Weathering of the Wallet
How climate change can impact your finances
Climate change is not only bad for the world, it’s bad for your wallet. Here’s a look at how the gradually increasing temperatures could impact your finances.
According to a recent study of 246 locations in America, 38 percent reported an average of seven more days of “extremely hot” temperatures than in 1970. Another 59 percent reported an increase of three “extremely hot” days. Hotter temperatures can lead to an increased reliability on air conditioning, and that, in turn, means higher energy bills.
Hotter temperatures could lead to crop shortages, and those supply chain disruptions will likely end up impacting your wallet. As farmers work to adapt their strategies, they might need to start charging more for the product.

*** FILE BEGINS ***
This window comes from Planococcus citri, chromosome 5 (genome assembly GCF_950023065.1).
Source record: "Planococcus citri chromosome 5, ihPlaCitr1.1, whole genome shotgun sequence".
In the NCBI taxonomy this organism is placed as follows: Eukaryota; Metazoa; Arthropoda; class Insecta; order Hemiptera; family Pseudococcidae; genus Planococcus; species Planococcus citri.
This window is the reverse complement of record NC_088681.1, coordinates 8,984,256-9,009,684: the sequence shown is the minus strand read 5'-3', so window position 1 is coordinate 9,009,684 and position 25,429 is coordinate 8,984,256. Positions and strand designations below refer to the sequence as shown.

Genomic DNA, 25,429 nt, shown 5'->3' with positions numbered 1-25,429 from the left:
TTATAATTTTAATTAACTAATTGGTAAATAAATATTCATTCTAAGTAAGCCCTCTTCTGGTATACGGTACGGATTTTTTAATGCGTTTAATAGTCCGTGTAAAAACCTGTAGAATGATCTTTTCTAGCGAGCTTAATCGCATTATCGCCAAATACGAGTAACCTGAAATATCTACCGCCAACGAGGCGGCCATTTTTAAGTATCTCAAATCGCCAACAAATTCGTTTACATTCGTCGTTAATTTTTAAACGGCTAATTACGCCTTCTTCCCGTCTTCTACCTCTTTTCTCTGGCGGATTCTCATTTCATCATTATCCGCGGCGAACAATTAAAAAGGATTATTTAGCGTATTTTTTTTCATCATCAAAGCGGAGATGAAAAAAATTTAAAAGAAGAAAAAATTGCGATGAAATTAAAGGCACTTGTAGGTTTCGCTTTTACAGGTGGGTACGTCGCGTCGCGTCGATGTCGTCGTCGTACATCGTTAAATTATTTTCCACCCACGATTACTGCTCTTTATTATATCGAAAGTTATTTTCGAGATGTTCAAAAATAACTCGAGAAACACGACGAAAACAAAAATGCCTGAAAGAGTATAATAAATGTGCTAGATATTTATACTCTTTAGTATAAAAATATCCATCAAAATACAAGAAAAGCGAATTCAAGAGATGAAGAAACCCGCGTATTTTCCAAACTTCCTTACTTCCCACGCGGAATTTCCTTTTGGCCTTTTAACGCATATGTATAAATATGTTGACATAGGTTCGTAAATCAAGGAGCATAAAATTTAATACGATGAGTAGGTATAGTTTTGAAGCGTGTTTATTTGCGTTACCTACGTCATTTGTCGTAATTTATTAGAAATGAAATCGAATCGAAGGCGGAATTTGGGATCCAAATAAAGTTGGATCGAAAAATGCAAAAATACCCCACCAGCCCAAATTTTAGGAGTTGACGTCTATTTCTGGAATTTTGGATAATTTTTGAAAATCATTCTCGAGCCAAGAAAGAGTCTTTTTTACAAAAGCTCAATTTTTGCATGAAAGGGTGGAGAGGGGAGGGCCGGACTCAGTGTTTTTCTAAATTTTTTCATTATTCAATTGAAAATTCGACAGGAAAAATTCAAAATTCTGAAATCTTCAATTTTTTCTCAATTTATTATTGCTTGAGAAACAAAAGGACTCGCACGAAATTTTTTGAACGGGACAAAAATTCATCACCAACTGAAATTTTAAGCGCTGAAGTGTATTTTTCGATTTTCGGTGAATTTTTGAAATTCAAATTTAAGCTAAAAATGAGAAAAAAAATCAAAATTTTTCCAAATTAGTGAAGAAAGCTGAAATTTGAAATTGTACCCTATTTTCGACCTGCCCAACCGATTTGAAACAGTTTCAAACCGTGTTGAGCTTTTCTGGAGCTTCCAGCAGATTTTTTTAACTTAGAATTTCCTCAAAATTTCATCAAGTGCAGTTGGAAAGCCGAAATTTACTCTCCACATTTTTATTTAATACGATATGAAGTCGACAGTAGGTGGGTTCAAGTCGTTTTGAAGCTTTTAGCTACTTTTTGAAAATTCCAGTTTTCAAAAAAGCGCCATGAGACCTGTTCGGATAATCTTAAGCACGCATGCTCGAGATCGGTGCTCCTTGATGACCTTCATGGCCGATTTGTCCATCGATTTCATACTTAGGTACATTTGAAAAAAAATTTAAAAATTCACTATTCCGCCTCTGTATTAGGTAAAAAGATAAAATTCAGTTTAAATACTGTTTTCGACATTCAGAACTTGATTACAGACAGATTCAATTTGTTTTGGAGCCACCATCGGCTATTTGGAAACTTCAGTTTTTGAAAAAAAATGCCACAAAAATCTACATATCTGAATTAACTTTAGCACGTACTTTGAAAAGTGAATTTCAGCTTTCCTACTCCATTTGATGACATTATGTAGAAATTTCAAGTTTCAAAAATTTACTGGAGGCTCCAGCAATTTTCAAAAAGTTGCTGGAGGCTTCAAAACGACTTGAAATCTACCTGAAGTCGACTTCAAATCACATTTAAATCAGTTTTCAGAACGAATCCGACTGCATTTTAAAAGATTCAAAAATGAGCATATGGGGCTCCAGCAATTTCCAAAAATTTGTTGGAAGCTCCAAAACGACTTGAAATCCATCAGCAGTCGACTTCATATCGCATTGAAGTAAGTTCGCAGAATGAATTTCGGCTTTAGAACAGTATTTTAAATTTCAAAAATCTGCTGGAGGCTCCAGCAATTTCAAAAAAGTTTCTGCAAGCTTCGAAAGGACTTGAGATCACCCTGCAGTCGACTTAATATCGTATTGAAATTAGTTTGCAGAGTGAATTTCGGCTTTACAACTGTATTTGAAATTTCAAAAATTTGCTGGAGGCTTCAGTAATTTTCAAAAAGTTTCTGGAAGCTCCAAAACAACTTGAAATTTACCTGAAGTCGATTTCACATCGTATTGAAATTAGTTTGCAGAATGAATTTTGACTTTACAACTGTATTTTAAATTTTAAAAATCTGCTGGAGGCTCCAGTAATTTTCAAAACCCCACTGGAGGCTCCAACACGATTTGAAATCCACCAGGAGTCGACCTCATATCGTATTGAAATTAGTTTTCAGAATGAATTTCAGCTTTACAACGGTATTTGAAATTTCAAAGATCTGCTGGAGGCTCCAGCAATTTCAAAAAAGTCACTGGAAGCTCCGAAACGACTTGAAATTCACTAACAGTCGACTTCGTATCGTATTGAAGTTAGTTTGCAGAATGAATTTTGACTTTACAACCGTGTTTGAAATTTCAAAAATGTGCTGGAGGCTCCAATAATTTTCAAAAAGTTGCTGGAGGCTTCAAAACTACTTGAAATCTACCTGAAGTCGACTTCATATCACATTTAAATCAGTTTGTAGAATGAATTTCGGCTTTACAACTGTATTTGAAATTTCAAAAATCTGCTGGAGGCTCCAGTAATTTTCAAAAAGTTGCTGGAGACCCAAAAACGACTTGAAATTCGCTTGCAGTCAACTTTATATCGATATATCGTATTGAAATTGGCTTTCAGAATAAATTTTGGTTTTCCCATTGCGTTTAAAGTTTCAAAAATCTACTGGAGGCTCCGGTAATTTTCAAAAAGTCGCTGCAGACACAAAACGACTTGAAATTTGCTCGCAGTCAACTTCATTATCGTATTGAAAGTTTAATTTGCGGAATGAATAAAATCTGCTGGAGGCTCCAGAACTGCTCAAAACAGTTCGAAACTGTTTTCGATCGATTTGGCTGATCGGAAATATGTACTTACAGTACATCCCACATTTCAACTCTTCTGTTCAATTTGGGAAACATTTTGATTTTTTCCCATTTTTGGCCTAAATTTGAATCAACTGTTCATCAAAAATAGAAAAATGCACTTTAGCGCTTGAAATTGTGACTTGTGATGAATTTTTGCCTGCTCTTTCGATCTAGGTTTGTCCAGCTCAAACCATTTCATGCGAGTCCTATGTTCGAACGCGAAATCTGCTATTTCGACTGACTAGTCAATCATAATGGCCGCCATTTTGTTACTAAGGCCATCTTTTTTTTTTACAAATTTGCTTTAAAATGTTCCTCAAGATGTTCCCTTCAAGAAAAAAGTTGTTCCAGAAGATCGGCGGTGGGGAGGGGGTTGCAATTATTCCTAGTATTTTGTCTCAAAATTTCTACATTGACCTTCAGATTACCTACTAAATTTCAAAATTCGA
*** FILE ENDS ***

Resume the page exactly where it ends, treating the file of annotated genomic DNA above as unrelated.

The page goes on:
An increase in extreme weather events, like hurricanes and wildfires, could end up costing you on your insurance policy. The more claims that insurance companies have to cover, the less money they make. The best way for them to cover increasing claims? Make your coverage more expensive.
There’s a chance that the increasingly extreme weather events will end up impacting your health. As US News reports, the more extreme events, the more trips to doctors and hospitals. And like we said, insurance companies are only going to cover so much. Eventually, health insurance and medical bills will increase.
- Chris O'Shea/SavvyMoney